James Hoff

The Quick Brown Fox Jumps Over The Lazy Dog

26 February – 28 March 2015

February 26, 2015 6-9 pm

stuxnet14
James Hoff
Stuxnet No. 14, 2015 Chromaluxe transfer on aluminum, 76 x 50 cm
stuxnet12
James Hoff
Stuxnet No. 12, 2015 Chromaluxe transfer on aluminum , 101 x 76 cm
stunxet15_web
James Hoff
Stuxnet No. 15, 2015 Chromaluxe transfer on aluminum, 91 x 60 cm
jh-1
James Hoff
Stuxnet No. 11, 2015 Chromaluxe transfer on aluminum, 60 x 40 cm
skywiper32
James Hoff
Skywiper No. 32, 2015 Chromaluxe transfer on aluminum , 91 x 60 cm
skywiper29
James Hoff
Skywiper No. 29, 2015 Chromaluxe transfer on aluminum, 76 x 60 cm
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James Hoff , "The Quick Brown Fox Jumps Over the Lazy Dog"
Installation view at Supportico Lopez, Berlin 2015
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James Hoff , "The Quick Brown Fox Jumps Over the Lazy Dog"
Installation view at Supportico Lopez, Berlin 2015
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James Hoff , "The Quick Brown Fox Jumps Over the Lazy Dog"
Installation view at Supportico Lopez, Berlin 2015
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James Hoff , "The Quick Brown Fox Jumps Over the Lazy Dog"
Installation view at Supportico Lopez, Berlin 2015
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James Hoff , "The Quick Brown Fox Jumps Over the Lazy Dog"
Installation view at Supportico Lopez, Berlin 2015
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James Hoff, "The Quick Brown Fox Jumps Over the Lazy Dog"
Installation view at Supportico Lopez, Berlin 2015
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James Hoff , "The Quick Brown Fox Jumps Over the Lazy Dog"
Installation view at Supportico Lopez, Berlin 2015
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James Hoff , "The Quick Brown Fox Jumps Over the Lazy Dog"
Installation view at Supportico Lopez, Berlin 2015
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James Hoff , "The Quick Brown Fox Jumps Over the Lazy Dog"
Installation view at Supportico Lopez, Berlin 2015

It is with great pleasure that Supportico Lopez announces the first solo exhibition of American artist and musician James Hoff at the gallery. The Quick Brown Fox Jumps Over the Lazy Dog features new works from his ongoing “virus series” of paintings and music whereby digital media files are infected with a computer virus to yield mutated, painterly abstractions and hypnotic sound. Self-reproduction and self-distribution are two key features of computer viruses that interest Hoff in the process of implementing these parasitic forms into pre-existing genres, such as abstract painting or dance music.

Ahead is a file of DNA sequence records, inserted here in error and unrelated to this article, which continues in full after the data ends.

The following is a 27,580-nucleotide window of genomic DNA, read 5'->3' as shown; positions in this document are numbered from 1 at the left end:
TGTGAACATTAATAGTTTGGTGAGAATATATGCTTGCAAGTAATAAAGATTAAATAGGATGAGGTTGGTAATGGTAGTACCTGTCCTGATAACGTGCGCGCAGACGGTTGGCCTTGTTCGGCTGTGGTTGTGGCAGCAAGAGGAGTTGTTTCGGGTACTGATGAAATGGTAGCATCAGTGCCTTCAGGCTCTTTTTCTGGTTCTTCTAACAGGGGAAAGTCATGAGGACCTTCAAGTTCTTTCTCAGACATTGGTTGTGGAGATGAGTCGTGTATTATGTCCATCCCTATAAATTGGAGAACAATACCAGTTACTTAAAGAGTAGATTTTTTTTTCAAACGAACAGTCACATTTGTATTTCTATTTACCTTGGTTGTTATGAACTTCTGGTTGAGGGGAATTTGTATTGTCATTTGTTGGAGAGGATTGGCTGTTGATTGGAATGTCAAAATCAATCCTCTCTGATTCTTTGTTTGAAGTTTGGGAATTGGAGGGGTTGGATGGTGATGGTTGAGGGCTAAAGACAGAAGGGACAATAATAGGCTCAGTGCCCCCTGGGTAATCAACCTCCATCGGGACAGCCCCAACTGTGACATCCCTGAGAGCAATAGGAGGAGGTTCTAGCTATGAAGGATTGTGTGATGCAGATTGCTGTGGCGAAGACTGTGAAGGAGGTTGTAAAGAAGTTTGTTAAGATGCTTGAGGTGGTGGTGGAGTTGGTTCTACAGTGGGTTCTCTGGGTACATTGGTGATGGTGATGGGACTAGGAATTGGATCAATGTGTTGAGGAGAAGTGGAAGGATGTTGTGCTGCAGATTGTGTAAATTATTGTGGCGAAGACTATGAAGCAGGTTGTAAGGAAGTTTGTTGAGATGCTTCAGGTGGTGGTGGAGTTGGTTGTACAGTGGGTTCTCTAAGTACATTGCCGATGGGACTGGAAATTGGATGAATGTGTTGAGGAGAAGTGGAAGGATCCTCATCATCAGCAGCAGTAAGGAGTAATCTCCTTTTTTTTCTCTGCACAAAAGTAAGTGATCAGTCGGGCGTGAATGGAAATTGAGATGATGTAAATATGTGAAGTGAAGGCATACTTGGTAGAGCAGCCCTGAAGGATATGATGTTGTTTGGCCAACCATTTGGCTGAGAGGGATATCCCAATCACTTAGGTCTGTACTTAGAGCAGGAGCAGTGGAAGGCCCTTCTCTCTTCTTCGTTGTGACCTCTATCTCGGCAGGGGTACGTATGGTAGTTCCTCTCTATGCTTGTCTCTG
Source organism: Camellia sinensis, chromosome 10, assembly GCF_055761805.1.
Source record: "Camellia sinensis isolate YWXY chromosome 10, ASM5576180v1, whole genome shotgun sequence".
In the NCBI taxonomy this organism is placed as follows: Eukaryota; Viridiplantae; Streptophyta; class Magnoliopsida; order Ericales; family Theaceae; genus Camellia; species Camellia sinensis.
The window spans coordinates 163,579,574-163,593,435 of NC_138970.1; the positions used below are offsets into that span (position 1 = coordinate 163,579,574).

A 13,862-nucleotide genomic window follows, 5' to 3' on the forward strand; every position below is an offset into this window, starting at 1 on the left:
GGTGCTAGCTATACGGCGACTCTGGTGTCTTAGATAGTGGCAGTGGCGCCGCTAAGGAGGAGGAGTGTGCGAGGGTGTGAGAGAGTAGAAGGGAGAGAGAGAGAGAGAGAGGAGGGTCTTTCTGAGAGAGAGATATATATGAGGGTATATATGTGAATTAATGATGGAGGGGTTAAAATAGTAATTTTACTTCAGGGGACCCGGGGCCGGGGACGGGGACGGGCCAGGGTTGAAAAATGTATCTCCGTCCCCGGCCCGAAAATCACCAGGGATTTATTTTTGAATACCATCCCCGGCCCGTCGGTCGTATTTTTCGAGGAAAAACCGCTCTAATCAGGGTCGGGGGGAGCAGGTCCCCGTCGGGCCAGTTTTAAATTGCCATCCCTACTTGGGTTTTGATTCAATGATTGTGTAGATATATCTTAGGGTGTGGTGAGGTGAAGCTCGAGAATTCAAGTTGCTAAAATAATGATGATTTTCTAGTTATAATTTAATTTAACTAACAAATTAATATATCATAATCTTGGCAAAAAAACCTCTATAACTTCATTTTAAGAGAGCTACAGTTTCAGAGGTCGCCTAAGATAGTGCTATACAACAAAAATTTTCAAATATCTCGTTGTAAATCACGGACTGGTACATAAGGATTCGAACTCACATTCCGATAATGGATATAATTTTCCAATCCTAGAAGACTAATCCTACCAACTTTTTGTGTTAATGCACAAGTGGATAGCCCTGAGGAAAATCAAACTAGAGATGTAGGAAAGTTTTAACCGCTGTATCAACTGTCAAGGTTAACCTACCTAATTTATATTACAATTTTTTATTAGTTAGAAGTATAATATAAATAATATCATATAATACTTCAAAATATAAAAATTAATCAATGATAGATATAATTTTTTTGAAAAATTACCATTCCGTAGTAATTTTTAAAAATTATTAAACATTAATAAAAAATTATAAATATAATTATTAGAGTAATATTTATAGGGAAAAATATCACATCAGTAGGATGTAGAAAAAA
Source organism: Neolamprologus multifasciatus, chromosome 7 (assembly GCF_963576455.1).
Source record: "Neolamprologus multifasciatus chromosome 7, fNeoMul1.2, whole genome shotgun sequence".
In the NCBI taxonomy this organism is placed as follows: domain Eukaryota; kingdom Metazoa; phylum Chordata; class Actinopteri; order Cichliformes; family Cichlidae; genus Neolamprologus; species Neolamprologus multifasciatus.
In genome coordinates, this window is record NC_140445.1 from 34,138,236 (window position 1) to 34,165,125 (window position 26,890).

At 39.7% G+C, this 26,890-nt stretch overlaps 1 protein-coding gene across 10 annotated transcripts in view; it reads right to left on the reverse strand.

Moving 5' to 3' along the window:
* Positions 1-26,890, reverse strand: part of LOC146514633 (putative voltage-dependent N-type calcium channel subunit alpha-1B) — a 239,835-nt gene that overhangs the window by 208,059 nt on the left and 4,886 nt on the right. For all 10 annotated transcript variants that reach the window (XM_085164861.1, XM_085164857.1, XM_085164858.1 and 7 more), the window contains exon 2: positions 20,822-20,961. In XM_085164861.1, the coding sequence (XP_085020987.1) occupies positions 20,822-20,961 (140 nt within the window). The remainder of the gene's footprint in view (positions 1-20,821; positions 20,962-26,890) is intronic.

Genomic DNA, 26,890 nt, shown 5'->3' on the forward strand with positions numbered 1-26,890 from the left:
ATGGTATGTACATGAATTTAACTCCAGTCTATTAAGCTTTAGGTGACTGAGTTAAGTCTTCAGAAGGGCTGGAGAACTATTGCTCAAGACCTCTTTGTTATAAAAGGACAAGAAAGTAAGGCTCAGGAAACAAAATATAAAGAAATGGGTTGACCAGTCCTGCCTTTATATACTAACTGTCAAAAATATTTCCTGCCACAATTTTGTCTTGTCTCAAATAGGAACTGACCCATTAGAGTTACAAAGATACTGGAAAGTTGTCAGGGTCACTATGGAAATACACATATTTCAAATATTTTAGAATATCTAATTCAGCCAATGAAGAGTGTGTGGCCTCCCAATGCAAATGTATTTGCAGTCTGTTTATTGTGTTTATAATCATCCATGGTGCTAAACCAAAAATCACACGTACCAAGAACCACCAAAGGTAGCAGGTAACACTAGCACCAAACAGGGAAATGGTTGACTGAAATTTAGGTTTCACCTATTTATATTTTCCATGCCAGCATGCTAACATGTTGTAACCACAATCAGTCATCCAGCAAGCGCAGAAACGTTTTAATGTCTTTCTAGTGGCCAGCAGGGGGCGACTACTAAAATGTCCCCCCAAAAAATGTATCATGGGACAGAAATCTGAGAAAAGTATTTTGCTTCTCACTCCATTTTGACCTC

Each of the twelve paintings on display originates through the digital infection of a monochromatic image by Hoff. This is done by using a modified hex editor, which breaks each image file down into its hexadecimal code, within which the artist introduces the source code of a pre-existing computer virus. When this file is reopened as an image file, the manipulated code generates a corrupted image full of color and dense clusters of vivid lines. Printed through a dye-sublimation process on an aluminium panel, the viral compositions create amorphous paintings that carry dubious content. For the works in this exhibition, Hoff used the Skywiper and Stuxnet viruses, both of which were developed for cyber espionage purposes by the United States to target Iran and other ‘rogue’ countries.

Hoff employs a similar approach to music and sound. Just as each abstract painting is created by contaminating source code with a computer virus so too are many of his musical compositions. In 2014, he used the Blaster virus to infect 808 beats to produce a record titled Blaster, which was released by the notorious PAN imprint. On the occasion of this exhibition, Hoff has created the new instrumental sound work “Stuxnet (for Piano)”, which will play quietly, hauntingly, throughout the duration of the show. “Stuxnet (for Piano)” mimes the pensive and meditative mood of new age music with its arpeggiated harmonies rolled out on a single, grand piano. It parallels the actions of some computer viruses, which coax us to click and install them, undermining our daily activities in a networked society.

The title of the exhibition “The Quick Brown Fox Jumps Over the Lazy Dog” is a correspondent panagram, which uses every letter in the English language. It has been used for typing tests, applied in computer programming to test algorithms and it is also the first phrase sent through the Washington/Moscow telex hotline in 1963. Hoff’s use of it here zero’s in on language’s material substrate anchoring the exhibition inside of the international communication network from, and for, which his media production is generated.

James Hoff is also involved in the non-profit publishing organisation Primary Information in New York City, that he co-runs together with curator Miriam Katzeff. Inspired in part by the subculture of small-press practice and influenced by the definition of the artist book and its varied forms as formulated by Printed Matter, Hoff makes use of these constructive reflections enabled by digging deep into historic archives as well as encouraging today’s artists to contribute to this discourse deriving from Conceptual Art and Fluxus amongst others. These roots are generating a field of prospects and potentials that inspire his work as a visual and sound artist alike.